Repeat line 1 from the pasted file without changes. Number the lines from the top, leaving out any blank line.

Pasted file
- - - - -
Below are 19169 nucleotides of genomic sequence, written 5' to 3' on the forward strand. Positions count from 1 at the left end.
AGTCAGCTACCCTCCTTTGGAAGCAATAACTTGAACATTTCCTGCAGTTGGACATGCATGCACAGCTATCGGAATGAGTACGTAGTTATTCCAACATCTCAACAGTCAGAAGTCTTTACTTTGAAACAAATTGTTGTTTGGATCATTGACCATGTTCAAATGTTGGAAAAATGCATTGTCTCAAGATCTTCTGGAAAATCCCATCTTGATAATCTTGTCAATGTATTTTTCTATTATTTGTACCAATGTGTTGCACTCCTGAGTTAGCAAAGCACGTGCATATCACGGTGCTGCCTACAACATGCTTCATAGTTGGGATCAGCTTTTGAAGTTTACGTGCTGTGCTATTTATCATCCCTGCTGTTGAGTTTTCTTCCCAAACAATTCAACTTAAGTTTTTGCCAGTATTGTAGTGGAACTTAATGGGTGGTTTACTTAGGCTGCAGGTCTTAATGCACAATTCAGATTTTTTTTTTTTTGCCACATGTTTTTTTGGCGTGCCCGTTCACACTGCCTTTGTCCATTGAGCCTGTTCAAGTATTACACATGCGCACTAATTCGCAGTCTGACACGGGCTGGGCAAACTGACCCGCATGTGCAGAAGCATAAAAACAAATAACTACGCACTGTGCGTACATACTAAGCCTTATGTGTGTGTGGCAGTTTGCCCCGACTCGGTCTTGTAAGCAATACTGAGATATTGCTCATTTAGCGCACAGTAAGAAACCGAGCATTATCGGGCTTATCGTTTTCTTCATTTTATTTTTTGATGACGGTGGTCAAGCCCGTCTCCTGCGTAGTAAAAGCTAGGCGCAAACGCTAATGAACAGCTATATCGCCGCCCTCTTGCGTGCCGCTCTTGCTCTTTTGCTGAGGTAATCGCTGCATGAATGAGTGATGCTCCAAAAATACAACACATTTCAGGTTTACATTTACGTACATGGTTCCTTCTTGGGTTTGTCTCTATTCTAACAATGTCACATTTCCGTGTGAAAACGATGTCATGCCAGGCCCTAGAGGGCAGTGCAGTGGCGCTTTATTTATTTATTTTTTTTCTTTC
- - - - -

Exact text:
Below are 19169 nucleotides of genomic sequence, written 5' to 3' on the forward strand. Positions count from 1 at the left end.